# Finding density functions from conditional distribution

I'm currently taking a statistics course, but I'm having trouble with a specific concept, and hope this is a good place to ask.

Essentially, for random variables $y_{1},y_{2}$, how do you get from the conditional distribution function

$f(y_{1}|y_{2})=something$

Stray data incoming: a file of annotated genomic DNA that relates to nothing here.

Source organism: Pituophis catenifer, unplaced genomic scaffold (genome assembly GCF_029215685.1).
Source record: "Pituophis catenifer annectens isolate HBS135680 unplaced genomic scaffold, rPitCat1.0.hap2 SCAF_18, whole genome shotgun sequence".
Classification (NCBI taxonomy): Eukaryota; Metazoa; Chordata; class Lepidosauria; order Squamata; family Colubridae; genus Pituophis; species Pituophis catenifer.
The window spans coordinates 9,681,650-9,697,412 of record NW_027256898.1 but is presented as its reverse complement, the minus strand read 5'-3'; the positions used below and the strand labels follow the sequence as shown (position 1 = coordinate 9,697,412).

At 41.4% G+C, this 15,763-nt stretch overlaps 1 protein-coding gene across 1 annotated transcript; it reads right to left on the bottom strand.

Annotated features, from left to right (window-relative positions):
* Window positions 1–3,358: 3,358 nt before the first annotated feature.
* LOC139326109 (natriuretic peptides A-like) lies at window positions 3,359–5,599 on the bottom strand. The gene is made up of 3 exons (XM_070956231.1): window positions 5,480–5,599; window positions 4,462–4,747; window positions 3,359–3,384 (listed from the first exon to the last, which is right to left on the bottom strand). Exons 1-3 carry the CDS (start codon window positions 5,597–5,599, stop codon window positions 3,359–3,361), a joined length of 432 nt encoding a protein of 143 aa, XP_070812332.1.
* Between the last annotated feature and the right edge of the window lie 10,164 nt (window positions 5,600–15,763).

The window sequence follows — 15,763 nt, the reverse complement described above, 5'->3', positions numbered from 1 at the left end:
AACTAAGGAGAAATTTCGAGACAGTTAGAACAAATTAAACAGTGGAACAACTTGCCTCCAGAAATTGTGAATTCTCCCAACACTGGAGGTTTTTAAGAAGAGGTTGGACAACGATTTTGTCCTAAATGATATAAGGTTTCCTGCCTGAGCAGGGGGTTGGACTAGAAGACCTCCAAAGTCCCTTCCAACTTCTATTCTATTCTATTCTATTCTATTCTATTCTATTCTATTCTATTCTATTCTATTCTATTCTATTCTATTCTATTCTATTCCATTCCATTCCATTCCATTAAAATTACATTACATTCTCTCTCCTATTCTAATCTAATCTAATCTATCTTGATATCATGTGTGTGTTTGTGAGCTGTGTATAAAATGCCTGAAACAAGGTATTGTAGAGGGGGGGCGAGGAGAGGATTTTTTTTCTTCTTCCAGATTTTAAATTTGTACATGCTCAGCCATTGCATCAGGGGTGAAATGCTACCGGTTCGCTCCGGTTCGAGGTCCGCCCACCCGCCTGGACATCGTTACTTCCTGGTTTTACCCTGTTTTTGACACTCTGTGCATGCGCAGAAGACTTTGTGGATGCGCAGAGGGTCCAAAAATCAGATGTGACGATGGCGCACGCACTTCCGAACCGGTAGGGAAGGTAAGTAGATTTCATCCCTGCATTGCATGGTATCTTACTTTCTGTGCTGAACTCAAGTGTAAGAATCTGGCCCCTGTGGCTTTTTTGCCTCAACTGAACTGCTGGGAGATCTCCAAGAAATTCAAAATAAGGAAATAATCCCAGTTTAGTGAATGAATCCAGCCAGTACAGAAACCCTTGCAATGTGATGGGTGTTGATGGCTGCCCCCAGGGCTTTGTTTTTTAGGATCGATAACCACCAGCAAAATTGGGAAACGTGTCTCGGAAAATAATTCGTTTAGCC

to the joint density function

$f(y_{1},y_{2})$

or the marginal density function? Is there an general algorithm/relationship for converting between these?

Thank you

$f(y_{1}|y_{2})*f(y_{2})=f(y_{1},y_{2})=f(y_{2}|y_{1})*f(y_{1})$
• Thank you! What exactly do $f(y_{1})$ and $f(y_{2})$ represent? And is there a way to find them if all I have is the conditional distribution? – F. Stephen Q Nov 19 '14 at 5:01